[Standards] Requirements for "Jid Hidden" Channels

Sam Whited sam at samwhited.com
Sun Jun 3 15:38:41 UTC 2018


On Sat, Jun 2, 2018, at 18:22, Steve Kille wrote:
> Would you do me a BIG favour, and do a review of the new slimmed down 
> 369 (MIX-CORE).   I've worked to get this to a simpler and cleaner base.   
> I would be very interested to hear which aspects of this you still 
> believe to be too complex.

Let me start out by saying that MIX-CORE is now significantly easier to consume in isolation, and I really appreciate the work you've put into that. However, I don't think it's actually possible to read MIX-CORE in isolation. Eg. I get to 7.1.1 and read " The full specification of client interaction with the client's server is specified in MIX-PAM" so now I guess I have to go read MIX-PAM. Or I reach example 23 and read "the MIX service is responsible for unsubscribing the user from all nodes in the channel and for removing the user from the participants list. Presence removal is specified in MIX-PRESENCE" so I have to go read MIX-PRESENCE to understand what it's talking about and whether I need to be concerned with it.
Hiding some of the complexity in other documents doesn't make it go away, even if they're "optional" in theory. And MIX-CORE at least looks complex straight from the get go.

After I've cleared the initial requirements and intro sections the first thing I'm presented with is a giant table of documents that I'm told I might have to implement. This might just be a minor editorial problem that can easily be fixed, but it says "Only two of these XEPs are mandatory for providing a MIX service" and then presents a table that includes a lot more than two things marked as mandatory and a lot of section headers that aren't "MIX Service", so I'm not actually sure what it's talking about.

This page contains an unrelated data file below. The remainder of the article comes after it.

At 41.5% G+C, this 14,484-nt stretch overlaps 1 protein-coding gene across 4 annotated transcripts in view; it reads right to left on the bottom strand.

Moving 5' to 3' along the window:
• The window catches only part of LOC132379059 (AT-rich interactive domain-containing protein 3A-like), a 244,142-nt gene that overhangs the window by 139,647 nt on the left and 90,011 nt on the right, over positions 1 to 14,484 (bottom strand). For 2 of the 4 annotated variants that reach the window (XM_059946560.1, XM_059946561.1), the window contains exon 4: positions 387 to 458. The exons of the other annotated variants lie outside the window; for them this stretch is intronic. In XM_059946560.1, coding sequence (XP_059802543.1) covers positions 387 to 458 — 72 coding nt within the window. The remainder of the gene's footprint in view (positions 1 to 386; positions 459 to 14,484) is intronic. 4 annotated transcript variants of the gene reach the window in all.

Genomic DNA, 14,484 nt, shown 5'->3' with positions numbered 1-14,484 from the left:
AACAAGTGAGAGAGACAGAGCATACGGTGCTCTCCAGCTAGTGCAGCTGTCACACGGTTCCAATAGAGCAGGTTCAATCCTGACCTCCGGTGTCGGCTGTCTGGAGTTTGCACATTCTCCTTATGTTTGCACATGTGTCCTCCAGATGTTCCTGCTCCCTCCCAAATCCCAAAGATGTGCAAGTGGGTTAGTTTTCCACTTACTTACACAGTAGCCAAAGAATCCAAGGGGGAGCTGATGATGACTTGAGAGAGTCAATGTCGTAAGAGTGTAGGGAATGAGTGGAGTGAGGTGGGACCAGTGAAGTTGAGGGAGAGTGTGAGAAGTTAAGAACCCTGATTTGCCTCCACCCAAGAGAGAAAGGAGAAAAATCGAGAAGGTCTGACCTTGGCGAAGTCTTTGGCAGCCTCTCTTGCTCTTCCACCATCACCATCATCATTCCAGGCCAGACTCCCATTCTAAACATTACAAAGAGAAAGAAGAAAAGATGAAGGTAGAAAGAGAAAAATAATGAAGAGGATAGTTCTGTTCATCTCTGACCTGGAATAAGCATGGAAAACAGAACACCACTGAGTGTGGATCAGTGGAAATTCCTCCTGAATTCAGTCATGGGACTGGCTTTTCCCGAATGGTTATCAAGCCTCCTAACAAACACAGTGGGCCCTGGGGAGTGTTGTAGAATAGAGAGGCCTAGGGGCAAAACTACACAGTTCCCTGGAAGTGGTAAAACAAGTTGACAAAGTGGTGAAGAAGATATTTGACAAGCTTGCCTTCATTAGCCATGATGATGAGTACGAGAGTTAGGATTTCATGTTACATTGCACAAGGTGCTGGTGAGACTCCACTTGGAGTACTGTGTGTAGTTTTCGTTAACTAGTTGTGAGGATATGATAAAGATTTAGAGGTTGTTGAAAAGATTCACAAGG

My initial thought when seeing this is that I'll never make it through all those and that I don't know what any of the column titles even mean (eg. what is an "Administrative MIX Client"?). That being said, I do appreciate having some sort of list so that I know hat I have to look at and don't have to go dig through the bigger XEPs list to try and find them.

> 4.6 Proxy JIDs

All of this. At the summit where we started to write the current implementation of MIX proxy JIDs were only added to support anonymous rooms. They were later made mandatory for everything, and while I agree that this simplifies things over using them sometimes and not others, I still think the underlying assumption that they are necessary as part of the MIX protocol is wrong. Having proxy JIDs is complicated enough, but on top of that we also have a new specialized JID format to deal with that encodes information in the local part.

> 5. Error Handling

This section is another list of documents that must be read and supported. I'm all for building MIX out of existing building blocks, but his is becoming a long list of dependencies that are spread over multiple sections and which I have to tease out of the document (and I haven't even started looking at the 6 other MIX documents).

In a more general sense, XMPP has a problem of trying to support everyones specific features while also remaining general purpose and future-compatible. The XMPP community doesn't seem to know if it's building a specific chat service meant to be run by many operators, a general protocol on top of which others may build distinct chat services that interop, or some mix of both. This means we start adding tons of specific features right out of the box. However, good software engineering and design should work the exact opposite way. We can always add features later. Good design is removing as much as possible without breaking things (I feel like I heard someone say that, but the only reference I could find was something vaguely similar in a recent blog post by Russ Cox, so apologies to whomever said it if it was a quote and I'm not citing you).

—Sam


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